A few decades after this event in Acts, one of the emperors decided to confiscate the property of any who followed this “Way” of a son of a Judean carpenter.  He decided to strip citizenship from any Roman citizen who was determined to be a Christian.  We cannot begin to understand the worth of Roman citizenship in the ANE, but ask an immigrant to this country what American citizenship means to them and we might begin to get an idea.  Anyway, in the midst of this particular Persecution, the emperor Julian included in his edict that the Christians were doing precisely what the state ought to be doing for those who lived under its umbrella.  Think about that for a second.  A persecuting emperor acknowledged that his enemies were doing the job that his government should be doing!  That would be like modern atheists or Imam’s, as they were ridiculing us or condemning us, said that we were doing their job better than they!  Can you imagine a Fatwa that said Christians cared for poor Muslims better than Muslims?  Can you imagine a treatise that said these idiots who worship a spaghetti god sure act as if their God is real?  Is there higher praise than when an enemy praises us?  What made his edict even more lamentable was the statement that the neediest in Rome would be forced to look in vain to the state to meet the needs now that he was eradicating the Galileans. 

     In March, the Vestry and I gathered in the annual retreat.  We spent some time imagining how we wished church worked, but in particular, we spent some time imagining how Advent worked?  Who are we?  How do people describe us?  Do they even know who we are?  As part of the fruit of that discussion, most of the Vestry and I will take part in a series of classes on Gifts & Talents taught by Dick and Ron.  Before we can begin to lead the parish properly, we need to understand where God is leading us, calling us, individually.  In turn, it will be our job to help you hear that same still, small whisper in your life.  Over time, I have no doubt we will hear God’s voice and discern His will for us here on the county line.  In the meantime, I have some homework for you.  In the Holy Cow you claimed to want a teacher; well, teachers come with homework assignments.

     Your first assignment is to ask questions, be quiet, and listen.  Think back to that wonderful service last week.  Remember how transported you felt, how alive you felt giving thanks to God for the Resurrection of His Son our Lord?  Now, look around.  I know it is low Sunday and we good little Episcopalians use Low Sunday as a training day for Episcopal vacation.  But look around and ask yourself the questions: Who is missing and why?  What is more important than day in and day out, week in and week out, month in and month out, year in and year out, giving thanks to God for the gift of His Son Jesus Christ our Lord?  Who in your life missed out on that wonderful service last week that you fear may miss that eternal worship to which we are called.  Almost as important, who that attended last week was absent this week and why?  Then here comes the hard part.  Go to your friends, your co-workers, your family, your neighbors, your golfing buddies, your bridge partners and ask them what they think of Christians.  Ask them what it is about God that turns them off.  And then listen.  Consider well what they say.  Ask God to hold your tongue that you might here His conviction in their voice.  Ask them, in the end, what they think of you.  If the “they” are Christians, then the “they” are you.  Ask them why they find you arrogant, judgmental, somber, and whatever other description they want to use.  Don’t defend yourself.  Pray to God for the strength to be silent before the shearers and listen.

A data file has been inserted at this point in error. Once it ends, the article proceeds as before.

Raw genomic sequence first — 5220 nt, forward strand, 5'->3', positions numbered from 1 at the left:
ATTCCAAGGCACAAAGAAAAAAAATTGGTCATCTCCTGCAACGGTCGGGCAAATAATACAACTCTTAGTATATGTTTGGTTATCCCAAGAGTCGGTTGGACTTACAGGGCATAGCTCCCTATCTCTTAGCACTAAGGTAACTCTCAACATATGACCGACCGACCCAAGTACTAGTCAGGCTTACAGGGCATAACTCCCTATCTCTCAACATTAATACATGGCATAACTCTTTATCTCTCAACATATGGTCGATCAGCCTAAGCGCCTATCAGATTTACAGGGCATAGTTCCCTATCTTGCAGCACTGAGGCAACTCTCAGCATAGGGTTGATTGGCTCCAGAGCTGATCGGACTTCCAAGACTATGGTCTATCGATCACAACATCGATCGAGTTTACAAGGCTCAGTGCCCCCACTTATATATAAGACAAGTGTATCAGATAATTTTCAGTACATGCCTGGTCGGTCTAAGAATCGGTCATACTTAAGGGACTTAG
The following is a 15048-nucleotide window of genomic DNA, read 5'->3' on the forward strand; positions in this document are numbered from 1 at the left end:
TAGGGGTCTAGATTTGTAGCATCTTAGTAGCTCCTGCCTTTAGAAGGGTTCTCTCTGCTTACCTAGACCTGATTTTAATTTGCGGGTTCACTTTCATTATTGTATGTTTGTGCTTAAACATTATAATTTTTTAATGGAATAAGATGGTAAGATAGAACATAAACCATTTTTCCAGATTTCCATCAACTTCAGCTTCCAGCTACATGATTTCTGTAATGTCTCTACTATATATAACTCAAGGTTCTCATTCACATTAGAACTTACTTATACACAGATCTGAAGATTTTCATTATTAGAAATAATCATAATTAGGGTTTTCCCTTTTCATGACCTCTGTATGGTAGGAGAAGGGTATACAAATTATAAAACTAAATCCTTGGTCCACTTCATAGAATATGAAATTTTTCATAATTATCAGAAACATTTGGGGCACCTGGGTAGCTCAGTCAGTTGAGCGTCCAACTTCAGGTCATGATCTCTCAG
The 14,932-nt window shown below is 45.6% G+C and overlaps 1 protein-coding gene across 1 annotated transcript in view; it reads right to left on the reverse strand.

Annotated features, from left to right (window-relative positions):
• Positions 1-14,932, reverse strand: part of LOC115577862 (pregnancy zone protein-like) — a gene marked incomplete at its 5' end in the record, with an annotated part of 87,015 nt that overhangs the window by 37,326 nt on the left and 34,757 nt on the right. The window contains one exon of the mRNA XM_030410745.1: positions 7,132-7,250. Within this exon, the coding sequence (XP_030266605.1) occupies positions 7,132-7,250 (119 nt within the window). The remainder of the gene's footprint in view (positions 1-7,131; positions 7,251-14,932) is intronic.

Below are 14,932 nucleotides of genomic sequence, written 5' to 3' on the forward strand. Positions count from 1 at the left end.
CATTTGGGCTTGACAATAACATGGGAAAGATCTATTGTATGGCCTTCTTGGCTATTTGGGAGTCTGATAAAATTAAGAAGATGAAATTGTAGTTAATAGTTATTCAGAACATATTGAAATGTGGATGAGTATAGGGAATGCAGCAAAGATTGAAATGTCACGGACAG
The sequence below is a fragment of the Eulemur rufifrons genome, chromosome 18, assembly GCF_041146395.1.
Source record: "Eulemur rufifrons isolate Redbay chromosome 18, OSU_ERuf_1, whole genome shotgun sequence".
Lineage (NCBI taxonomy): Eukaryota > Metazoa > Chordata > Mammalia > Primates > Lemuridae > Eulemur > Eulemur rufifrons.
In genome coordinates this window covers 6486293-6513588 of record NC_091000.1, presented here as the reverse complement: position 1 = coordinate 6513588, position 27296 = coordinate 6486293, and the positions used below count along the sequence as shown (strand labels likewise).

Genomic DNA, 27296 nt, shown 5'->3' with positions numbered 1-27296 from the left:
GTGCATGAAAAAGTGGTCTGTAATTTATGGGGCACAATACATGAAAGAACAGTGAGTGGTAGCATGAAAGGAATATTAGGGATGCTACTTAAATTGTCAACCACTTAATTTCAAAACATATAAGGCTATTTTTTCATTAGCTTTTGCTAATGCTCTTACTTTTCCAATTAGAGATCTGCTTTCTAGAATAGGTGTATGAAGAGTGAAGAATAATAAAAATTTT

Make no mistake, brothers and sisters, the homework I give you is hard.  We do not like critical evaluations in our society.  But consider: we have the greatest news in the world to proclaim, that Christ has come into the world, died for our sins, and been raised from the dead.  Better still, He calls us as heralds of His eternal kingdom.  We get to issue invitations to the greatest wedding Feast that will ever occur.  And that feast will never end.  Even better, cool people like us will be the guests.  We will be there talking and singing and celebrating with the Lord who loves us so.  If we as a parish really accepted all that, really believed all that, last Sunday’s worship would be the norm.  Every time we gathered, every time we came together to thank God for the saving work He has done in our lives, our service would be like last week’s.  We would be, for a few minutes of our day, see that veil thinned just a bit and His kingdom breaking in.  We would be reminded that we will be at a table that extends beyond space and time, at a table that has other cool guests such as our spiritual heroes and heroines, at a table that has even those who invited us and those whom we invited, at a table with even better music than last week as “background noise.”  And terms like “low Sunday” and “Episcopal vacation” would fade from memory like the dry grass.  Why not find out what keeps others from sharing that joy that is within you?  Who knows?  Maybe in your conversations your flame had become an ember and that all you needed was a reminder of why you clung to His promise in the first place.  Maybe, maybe if we all intentionally engage in such critical evaluation, we might discover HIs calling on our lives and on our parish.  Maybe, if we respond faithfully to that call, people here in our community will speak of us as did Rome, an enemy, of our brothers and sisters, and find themselves drawn to our heart and our soul, the Lord Christ.